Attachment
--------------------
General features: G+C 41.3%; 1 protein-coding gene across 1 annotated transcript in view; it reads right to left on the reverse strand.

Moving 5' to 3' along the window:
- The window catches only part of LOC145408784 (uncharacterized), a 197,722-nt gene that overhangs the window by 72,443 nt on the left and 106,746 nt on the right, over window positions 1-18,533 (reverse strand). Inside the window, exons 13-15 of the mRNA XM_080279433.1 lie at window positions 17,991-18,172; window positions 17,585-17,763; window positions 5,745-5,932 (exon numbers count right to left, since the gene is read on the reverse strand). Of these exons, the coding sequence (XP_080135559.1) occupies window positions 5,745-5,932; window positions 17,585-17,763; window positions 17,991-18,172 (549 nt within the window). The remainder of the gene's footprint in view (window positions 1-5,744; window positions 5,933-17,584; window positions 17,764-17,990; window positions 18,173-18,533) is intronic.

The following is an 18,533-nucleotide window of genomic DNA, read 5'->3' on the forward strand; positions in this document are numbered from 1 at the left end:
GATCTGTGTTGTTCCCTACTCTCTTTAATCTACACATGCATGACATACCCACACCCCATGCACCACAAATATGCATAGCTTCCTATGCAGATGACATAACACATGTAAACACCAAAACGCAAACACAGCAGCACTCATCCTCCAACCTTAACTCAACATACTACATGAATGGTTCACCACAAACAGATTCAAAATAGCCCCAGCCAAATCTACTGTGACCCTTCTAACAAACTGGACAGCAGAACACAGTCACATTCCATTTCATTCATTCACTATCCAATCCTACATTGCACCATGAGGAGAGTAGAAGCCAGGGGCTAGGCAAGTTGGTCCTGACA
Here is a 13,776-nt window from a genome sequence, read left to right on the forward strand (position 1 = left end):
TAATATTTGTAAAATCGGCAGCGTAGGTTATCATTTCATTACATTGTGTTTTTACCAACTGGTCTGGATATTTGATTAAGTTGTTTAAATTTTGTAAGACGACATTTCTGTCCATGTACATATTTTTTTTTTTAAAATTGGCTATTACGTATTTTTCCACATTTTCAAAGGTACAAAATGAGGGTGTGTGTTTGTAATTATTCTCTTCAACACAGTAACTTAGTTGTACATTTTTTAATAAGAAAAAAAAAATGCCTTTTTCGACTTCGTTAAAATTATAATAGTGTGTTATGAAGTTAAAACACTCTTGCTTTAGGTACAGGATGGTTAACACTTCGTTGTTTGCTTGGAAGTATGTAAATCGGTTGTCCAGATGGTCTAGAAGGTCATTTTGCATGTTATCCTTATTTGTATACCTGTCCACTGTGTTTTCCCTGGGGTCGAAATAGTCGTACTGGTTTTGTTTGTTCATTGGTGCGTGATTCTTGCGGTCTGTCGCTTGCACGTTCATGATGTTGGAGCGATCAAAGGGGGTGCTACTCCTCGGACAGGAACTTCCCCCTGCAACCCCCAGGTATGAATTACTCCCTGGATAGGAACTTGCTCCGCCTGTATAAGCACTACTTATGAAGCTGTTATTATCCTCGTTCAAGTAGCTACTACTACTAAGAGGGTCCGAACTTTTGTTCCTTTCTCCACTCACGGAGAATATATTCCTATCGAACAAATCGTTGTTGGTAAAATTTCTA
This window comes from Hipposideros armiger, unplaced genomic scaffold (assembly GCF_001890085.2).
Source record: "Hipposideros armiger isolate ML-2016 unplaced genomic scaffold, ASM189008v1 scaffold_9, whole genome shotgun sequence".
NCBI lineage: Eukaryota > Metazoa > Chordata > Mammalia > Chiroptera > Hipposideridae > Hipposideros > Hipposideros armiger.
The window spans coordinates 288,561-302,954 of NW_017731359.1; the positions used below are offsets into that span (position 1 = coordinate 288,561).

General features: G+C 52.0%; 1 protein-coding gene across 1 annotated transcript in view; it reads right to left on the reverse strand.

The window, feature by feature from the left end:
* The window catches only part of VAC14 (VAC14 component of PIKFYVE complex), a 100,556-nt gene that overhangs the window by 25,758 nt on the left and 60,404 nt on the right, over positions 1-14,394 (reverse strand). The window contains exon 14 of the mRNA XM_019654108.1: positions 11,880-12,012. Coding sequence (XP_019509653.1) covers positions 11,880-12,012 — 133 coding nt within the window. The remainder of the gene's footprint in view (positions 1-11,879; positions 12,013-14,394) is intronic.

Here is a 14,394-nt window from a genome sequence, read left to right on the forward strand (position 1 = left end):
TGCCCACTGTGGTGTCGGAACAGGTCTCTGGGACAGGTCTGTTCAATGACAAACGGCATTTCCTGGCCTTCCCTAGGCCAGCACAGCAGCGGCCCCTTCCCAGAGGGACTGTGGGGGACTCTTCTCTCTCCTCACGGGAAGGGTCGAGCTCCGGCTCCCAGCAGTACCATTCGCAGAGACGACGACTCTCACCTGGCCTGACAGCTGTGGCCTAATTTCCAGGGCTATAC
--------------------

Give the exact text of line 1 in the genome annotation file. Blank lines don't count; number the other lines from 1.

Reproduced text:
General features: G+C 41.3%; 1 protein-coding gene across 1 annotated transcript in view; it reads right to left on the reverse strand.